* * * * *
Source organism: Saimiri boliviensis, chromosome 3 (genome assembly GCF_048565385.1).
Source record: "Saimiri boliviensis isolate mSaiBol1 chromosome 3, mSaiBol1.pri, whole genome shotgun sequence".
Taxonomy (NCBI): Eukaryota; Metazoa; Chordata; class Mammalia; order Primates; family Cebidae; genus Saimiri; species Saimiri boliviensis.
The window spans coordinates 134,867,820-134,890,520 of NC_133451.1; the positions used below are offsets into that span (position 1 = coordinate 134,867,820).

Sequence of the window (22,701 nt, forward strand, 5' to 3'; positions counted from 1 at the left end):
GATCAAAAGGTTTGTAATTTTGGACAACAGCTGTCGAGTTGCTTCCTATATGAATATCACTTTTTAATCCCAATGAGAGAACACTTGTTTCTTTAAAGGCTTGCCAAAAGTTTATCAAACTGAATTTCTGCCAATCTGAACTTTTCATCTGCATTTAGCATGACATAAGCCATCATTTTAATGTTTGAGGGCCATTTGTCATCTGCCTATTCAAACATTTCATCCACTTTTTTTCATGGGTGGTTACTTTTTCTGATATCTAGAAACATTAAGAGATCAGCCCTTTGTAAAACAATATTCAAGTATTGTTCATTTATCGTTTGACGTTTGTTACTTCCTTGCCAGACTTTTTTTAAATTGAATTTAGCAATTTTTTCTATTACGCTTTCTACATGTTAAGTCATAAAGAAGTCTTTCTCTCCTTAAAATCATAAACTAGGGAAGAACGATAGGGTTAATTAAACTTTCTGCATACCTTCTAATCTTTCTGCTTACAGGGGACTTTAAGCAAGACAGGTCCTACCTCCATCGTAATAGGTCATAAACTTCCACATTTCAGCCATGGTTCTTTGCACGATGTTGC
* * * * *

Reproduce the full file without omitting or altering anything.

Source organism: Saimiri boliviensis, chromosome 3 (genome assembly GCF_048565385.1).
Source record: "Saimiri boliviensis isolate mSaiBol1 chromosome 3, mSaiBol1.pri, whole genome shotgun sequence".
Taxonomy (NCBI): Eukaryota; Metazoa; Chordata; class Mammalia; order Primates; family Cebidae; genus Saimiri; species Saimiri boliviensis.
The window spans coordinates 134,867,820-134,890,520 of NC_133451.1; the positions used below are offsets into that span (position 1 = coordinate 134,867,820).

Sequence of the window (22,701 nt, forward strand, 5' to 3'; positions counted from 1 at the left end):
GATCAAAAGGTTTGTAATTTTGGACAACAGCTGTCGAGTTGCTTCCTATATGAATATCACTTTTTAATCCCAATGAGAGAACACTTGTTTCTTTAAAGGCTTGCCAAAAGTTTATCAAACTGAATTTCTGCCAATCTGAACTTTTCATCTGCATTTAGCATGACATAAGCCATCATTTTAATGTTTGAGGGCCATTTGTCATCTGCCTATTCAAACATTTCATCCACTTTTTTTCATGGGTGGTTACTTTTTCTGATATCTAGAAACATTAAGAGATCAGCCCTTTGTAAAACAATATTCAAGTATTGTTCATTTATCGTTTGACGTTTGTTACTTCCTTGCCAGACTTTTTTTAAATTGAATTTAGCAATTTTTTCTATTACGCTTTCTACATGTTAAGTCATAAAGAAGTCTTTCTCTCCTTAAAATCATAAACTAGGGAAGAACGATAGGGTTAATTAAACTTTCTGCATACCTTCTAATCTTTCTGCTTACAGGGGACTTTAAGCAAGACAGGTCCTACCTCCATCGTAATAGGTCATAAACTTCCACATTTCAGCCATGGTTCTTTGCACGATGTTGC